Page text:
Business-oriented promotion of Shaolin Temple and its renowned martial arts will offer Shaolin culture more widespread fame around the globe, a political advisor said on Saturday.
"We (Shaolin monks) will keep practicing a market-oriented transformation of Shaolin Temple to protect the legacy of traditional martial arts and Zen Buddhism, which is also in line with China's social system," said Shaolin abbot Shi Yongxin, a member of the National Committee of the Chinese People's Political Consultative Conference (CPPCC), China's top advisory body.
To raise money for Shaolin Temple is not merely for themselves, but is a symbol of their responsibility in carrying forward Shaolin culture, Shi said. "If I failed, history would remember me as a sinner."
Shi said he would raise a proposal concerning the development of Shaolin Temple during the 12-day Fifth Session of the Tenth CPPCC National Committee.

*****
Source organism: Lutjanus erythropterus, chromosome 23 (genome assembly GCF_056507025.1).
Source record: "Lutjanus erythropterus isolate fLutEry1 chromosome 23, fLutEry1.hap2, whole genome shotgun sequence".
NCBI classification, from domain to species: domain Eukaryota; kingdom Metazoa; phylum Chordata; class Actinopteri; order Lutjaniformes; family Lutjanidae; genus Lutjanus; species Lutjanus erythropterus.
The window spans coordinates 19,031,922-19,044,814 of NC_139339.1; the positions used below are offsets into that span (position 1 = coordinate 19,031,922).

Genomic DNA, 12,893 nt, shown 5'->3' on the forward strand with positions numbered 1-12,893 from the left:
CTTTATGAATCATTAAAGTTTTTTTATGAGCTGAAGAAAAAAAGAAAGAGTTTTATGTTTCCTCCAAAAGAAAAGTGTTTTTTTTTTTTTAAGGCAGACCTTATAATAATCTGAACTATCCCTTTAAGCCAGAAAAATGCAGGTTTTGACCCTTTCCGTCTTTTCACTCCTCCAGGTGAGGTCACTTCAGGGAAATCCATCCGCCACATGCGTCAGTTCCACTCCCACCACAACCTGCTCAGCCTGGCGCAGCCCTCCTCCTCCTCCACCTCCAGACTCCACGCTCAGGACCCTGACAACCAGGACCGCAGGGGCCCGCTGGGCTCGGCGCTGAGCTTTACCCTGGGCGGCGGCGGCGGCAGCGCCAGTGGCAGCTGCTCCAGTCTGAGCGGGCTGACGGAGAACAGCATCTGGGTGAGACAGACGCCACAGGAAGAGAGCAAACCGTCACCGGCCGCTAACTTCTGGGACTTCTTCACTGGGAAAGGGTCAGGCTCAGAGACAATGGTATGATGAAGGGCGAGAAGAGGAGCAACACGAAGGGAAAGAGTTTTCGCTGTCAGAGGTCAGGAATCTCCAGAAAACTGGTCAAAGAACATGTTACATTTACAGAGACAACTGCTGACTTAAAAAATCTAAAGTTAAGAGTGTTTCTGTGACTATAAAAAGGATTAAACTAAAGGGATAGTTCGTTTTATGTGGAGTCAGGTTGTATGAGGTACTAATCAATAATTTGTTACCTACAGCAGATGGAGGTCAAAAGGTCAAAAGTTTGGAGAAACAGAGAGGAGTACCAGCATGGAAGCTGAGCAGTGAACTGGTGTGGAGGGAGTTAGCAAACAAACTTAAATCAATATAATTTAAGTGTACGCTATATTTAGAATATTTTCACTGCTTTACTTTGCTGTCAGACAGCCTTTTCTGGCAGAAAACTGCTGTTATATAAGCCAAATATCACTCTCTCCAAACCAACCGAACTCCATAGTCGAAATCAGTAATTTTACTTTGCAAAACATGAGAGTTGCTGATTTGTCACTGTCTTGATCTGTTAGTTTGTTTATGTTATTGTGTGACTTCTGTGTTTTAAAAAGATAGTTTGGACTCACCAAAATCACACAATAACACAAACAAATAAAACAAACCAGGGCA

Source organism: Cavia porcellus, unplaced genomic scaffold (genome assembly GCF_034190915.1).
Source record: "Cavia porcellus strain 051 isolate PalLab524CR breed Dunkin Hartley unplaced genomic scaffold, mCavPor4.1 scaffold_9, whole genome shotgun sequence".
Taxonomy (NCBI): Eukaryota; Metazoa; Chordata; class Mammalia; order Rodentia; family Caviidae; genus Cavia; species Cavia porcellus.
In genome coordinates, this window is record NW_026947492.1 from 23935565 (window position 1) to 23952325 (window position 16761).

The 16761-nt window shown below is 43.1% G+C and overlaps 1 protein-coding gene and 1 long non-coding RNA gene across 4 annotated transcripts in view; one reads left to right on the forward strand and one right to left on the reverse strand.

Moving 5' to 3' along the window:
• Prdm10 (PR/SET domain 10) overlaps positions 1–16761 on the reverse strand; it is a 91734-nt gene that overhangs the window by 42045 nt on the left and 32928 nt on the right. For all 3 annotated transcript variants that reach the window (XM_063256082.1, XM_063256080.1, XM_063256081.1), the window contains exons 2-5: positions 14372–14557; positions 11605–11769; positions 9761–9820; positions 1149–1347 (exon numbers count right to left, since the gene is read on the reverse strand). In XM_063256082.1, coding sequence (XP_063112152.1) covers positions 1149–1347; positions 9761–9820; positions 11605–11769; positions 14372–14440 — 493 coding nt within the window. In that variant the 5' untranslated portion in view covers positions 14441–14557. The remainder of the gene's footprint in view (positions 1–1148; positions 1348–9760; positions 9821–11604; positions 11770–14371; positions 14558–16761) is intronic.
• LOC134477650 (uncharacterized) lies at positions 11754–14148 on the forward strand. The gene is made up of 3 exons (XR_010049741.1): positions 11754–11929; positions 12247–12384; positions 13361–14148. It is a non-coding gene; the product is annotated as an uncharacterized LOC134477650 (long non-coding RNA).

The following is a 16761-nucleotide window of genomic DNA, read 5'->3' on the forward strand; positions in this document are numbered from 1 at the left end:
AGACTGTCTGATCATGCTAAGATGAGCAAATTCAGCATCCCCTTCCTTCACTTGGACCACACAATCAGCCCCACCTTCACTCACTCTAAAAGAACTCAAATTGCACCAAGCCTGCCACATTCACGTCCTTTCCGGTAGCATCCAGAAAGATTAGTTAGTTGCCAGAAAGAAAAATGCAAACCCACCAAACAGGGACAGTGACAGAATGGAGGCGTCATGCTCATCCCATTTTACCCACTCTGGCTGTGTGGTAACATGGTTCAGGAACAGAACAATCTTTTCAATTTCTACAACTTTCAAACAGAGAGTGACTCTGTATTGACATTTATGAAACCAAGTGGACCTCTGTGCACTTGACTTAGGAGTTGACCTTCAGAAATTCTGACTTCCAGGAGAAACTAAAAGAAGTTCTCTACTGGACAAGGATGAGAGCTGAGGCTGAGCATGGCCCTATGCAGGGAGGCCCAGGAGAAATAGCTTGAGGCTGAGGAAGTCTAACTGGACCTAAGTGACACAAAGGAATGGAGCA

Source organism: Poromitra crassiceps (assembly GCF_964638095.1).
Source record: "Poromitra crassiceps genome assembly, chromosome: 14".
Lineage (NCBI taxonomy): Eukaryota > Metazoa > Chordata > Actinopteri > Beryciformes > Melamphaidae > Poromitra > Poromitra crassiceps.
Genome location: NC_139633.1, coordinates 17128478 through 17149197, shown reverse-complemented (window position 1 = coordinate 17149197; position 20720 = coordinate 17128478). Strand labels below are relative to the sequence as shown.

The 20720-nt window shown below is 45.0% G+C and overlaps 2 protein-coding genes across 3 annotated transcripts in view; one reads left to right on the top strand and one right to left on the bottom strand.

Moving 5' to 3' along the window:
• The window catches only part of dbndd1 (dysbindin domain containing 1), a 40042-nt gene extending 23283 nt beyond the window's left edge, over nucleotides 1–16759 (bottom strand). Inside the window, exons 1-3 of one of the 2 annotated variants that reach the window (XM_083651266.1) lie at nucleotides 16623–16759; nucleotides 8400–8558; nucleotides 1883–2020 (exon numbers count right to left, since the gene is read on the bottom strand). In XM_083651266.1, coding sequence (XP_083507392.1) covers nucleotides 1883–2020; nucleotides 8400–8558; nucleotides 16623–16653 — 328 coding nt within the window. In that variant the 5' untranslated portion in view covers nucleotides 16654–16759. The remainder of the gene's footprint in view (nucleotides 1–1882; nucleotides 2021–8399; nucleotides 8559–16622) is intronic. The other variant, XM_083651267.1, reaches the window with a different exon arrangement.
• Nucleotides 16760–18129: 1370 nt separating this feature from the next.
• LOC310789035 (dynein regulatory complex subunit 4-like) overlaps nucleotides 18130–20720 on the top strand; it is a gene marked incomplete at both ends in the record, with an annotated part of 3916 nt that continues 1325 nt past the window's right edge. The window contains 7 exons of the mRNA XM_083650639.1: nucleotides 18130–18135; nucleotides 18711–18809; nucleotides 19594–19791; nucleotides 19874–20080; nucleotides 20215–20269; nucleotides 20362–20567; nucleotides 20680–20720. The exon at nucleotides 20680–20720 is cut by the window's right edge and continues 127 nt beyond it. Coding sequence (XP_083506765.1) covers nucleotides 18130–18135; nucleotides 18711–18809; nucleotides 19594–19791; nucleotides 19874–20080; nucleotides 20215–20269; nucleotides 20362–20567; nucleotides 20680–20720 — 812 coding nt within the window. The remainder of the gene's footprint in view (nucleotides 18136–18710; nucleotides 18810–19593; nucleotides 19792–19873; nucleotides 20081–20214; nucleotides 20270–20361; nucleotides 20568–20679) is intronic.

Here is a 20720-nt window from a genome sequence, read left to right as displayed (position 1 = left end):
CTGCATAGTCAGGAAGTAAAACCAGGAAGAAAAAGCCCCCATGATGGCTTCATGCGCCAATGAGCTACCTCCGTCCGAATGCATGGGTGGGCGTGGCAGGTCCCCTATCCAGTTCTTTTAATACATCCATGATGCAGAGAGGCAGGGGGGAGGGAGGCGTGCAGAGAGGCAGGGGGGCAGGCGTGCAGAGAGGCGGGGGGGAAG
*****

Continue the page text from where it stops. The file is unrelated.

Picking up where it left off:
Shi, head of the 1,500-year-old Shaolin Temple in Dengfeng City of central China's Henan Province, has sought to shed the reclusive reputation of the temple since he was appointed abbot of Shaolin in 1987 at the age of 22.
In 1994, he played a leading role in the Chinese religious community in the application of registering "Shaolin" and "Shaolin Temple" as trademarks, and established a company for managing relevant intellectual property.
When the Internet was in its first stage of presence in China, he established a website for Shaolin Temple.
Over the past two decades, he has led Shaolin monk delegations to more than 60 countries to perform Shaolin martial arts shows, and set up six overseas Shaolin Temple martial arts training institutions.
With its fame escalating around the world, the temple gained a revenue of 75.5 million yuan (US$9.4 million) in 2006 thanks to nearly three million domestic and overseas tourists including President Vladimir Putin earlier in the year.
(Xinhua News Agency March 3, 2007)